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Raglan-born show in final preparations for Olympics

A show which debuted in Raglan four years ago and went on to tour the North Island to critical acclaim is now set to go global with a performance next month at London’s curtainraiser for the Olympic Games — the only New Zealand show to feature among 92 acts from around the world.

Creative producer Bronwen Christianos — who lived and breathed Green Fire Islands in Raglan while putting together the collaborative story of two cultures, Maori and Irish — is working “ridiculous hours” to finalise the organisational details for the tour by the 34-strong troupe, which appears first in Dublin’s Helix Theatre before hitting the stage in Greenwich, London, two days later.

The Kiwi contingent, she says, makes up about half the troupe’s numbers and includes Raglan kaumatua Sean Ellison who has advised on tikanga Maori and also on a spiritual level since the show’s inception several years ago.

Sean describes Bronwen’s work in getting Green Fire Islands off the ground — first in New Zealand and now on the world stage — as a “brave vision”. His part and that of revered Rotorua kaumatua Joe Malcolm, who’s also accompanying the troupe overseas, is to ensure the show holds onto its cultural integrity.

Joe will also be leading the kapa haka element of Green Fire Islands.

A special Irish welcome awaits the Kiwi half of the troupe soon after their arrival in Dublin in a month. It offsets the Maori welcome for the Irish contingent on their arrival here early in 2008 before the dress rehearsal in Raglan Town Hall which kickstarted a North Island tour to Wellington, New Plymouth and Auckland.

Sean sees the welcome as an integral part of Green Fire Islands’ journey as it’s launched into its new production overseas. “It can’t go to the world stage before placing itself in Ireland and the two (cultures) stand as equals,” he insists.

Bronwen was excited to learn, after the invitation to perform in the River of Music Festival along the Thames as part of the Cultural Olympiad, that the show occupies the Oceania Stage — “one of the best (venues)” — for the weekend and plays early on the Sunday evening.

“I couldn’t have hoped for anything better,” she says. The festival is staged the weekend before the Games begin, in the grounds of the Royal Naval College which can take a capacity audience of 10,000.
Funding permitting the show is also set to play in Vienna, Austria, soon after London’s pre-Olympic event.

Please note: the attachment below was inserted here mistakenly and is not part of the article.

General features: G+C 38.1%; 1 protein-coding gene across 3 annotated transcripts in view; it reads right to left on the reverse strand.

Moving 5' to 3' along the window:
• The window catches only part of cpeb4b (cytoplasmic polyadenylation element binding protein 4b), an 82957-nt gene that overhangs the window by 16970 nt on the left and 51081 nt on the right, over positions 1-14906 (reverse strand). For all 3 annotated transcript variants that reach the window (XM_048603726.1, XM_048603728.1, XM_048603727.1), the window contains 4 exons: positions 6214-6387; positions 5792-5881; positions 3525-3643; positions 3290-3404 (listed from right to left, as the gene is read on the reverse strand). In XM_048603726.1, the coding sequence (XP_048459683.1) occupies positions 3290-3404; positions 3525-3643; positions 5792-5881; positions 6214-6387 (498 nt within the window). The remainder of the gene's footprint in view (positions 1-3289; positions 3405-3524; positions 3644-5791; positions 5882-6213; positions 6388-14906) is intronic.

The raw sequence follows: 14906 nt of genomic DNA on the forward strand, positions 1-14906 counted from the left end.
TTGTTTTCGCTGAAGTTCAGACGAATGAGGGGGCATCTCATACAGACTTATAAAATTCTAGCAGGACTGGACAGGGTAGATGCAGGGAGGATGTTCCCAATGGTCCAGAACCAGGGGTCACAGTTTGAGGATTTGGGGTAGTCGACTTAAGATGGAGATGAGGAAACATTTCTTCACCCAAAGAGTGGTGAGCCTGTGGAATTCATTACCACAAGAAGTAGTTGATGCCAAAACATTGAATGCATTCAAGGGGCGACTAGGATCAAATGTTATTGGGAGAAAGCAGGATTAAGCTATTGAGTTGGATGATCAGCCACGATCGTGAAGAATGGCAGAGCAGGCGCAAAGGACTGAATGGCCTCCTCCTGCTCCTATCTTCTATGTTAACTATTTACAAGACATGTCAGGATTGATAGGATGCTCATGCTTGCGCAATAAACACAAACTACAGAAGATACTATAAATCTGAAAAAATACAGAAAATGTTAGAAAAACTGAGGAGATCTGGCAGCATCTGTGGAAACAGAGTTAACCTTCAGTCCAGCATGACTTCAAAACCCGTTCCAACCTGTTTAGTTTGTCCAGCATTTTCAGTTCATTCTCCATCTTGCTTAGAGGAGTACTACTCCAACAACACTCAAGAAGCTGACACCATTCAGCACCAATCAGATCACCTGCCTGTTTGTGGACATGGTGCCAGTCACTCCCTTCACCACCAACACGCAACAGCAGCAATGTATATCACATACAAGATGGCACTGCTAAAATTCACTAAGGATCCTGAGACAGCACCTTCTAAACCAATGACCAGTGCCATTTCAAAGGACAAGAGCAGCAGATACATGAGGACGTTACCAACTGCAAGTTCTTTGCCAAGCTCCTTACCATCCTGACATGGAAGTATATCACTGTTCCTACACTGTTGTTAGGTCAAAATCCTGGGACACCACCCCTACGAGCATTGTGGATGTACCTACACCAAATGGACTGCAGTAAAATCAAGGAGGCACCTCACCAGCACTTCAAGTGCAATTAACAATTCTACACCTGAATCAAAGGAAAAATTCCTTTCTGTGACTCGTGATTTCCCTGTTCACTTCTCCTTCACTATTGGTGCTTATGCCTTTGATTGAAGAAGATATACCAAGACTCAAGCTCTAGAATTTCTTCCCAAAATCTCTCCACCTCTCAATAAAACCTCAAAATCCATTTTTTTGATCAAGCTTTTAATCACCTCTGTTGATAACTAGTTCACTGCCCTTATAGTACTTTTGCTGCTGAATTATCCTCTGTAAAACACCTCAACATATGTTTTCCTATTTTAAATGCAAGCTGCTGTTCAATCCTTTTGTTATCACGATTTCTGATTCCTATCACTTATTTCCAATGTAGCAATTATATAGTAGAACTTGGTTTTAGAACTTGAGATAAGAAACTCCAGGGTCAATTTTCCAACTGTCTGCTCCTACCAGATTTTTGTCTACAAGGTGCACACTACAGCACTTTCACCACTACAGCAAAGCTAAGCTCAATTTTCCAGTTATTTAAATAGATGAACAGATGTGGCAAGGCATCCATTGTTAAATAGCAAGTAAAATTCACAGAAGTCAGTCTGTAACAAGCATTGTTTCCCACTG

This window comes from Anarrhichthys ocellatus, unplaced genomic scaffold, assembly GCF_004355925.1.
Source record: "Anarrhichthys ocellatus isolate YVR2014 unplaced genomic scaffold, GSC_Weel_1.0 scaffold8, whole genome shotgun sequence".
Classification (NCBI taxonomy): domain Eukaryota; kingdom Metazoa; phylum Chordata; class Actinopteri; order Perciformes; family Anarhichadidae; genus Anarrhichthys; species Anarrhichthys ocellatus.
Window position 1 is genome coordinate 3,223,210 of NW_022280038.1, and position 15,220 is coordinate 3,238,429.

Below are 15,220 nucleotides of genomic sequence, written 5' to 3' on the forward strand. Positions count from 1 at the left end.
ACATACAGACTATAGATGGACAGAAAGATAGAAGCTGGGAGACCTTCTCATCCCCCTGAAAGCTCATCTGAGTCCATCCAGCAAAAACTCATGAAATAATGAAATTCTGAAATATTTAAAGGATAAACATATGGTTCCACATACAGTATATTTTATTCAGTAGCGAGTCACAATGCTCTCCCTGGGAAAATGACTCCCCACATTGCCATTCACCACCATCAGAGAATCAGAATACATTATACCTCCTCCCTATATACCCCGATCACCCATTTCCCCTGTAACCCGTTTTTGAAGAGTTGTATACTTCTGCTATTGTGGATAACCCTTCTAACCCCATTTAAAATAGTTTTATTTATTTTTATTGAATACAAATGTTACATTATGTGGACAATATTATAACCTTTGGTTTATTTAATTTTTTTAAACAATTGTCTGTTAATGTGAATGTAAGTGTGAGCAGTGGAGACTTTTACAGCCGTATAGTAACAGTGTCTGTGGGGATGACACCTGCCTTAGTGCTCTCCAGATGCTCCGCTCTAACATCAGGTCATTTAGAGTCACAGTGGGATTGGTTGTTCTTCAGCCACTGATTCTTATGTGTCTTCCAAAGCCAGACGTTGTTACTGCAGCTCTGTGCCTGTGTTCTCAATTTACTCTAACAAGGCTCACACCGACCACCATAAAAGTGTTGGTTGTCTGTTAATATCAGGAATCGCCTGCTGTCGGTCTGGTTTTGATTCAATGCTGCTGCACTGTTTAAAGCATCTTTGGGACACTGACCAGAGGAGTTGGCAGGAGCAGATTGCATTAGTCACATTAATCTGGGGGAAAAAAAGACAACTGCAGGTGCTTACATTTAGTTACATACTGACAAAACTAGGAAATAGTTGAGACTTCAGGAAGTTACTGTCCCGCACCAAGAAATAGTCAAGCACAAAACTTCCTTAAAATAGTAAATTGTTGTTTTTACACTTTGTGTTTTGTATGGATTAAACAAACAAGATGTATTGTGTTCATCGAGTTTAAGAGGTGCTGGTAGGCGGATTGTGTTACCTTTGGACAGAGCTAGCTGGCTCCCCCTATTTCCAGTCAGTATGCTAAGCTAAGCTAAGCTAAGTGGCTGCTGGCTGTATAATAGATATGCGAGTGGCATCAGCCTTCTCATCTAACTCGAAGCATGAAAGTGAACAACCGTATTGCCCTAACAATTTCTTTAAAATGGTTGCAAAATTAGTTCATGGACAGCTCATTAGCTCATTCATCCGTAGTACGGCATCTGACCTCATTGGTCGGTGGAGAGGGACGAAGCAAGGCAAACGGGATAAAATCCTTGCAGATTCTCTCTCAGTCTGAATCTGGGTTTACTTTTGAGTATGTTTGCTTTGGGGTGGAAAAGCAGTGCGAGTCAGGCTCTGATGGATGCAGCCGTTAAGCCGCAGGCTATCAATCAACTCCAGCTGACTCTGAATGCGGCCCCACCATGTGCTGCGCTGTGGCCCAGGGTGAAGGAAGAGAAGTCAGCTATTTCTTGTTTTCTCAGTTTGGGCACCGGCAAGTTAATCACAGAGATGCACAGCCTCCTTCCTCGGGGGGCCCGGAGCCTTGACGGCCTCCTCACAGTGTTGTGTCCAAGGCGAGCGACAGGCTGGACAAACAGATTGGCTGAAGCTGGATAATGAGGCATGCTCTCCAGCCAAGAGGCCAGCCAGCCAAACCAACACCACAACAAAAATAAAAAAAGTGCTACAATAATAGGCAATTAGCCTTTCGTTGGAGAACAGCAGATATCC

Meanwhile the group of leading Celtic and Maori musicians, reuniting for the first time in four years, get a week in Ireland to fine-tune the show at rehearsals in the renowned Tyrone Guthrie Centre — an artists’ retreat — in Annamakerrig.

Celebrated NZ cinematographer Alun Bollinger, who has worked with just about every significant Kiwi director including Peter Jackson, will for the second time film the event from the rehearsal perspective for the production of a feature-length documentary for the big screen.

It will be interesting, he says, to see the contrast between what was recorded during rehearsals in Raglan in 2008 — shown in the town hall 18 months later — and what will occur now at rehearsals in Annamakerrig in Ireland.
To witness the “uncorking” of so much creative energy, he adds, is a phenomenon.

“Given the established interest in Irish music and culture and the growing curiosity in tikanga Maori, I believe we have here an opportunity to capture an experience which will resonate with audiences worldwide.”

Crowd funding — a way to raise money via financial pledges — has been introduced online in the hope it will go viral and help with the filming of the “exciting adventure Green fire Islands is about to embark upon”, say Bronwen and the team behind her.

They are grateful for generous funding from Creative New Zealand, and additional New Zealand supporters include the Gallaghers charitable arm and The Tindall Foundation, while Culture Ireland is supporting the venture from the other side of the globe.

Bronwen is currently based in Auckland but regards herself still as a Raglan resident. And the entire project works through the Raglan-based Whiti Te Ra Hou Trust which was set up even before the first production got off the ground, encouraging positive and creative ways to raise self-esteem and improve mental health in New Zealand.

*Crowd funding sites are and

Edith Symes

Watch the Greenfire Islands Trailer here:

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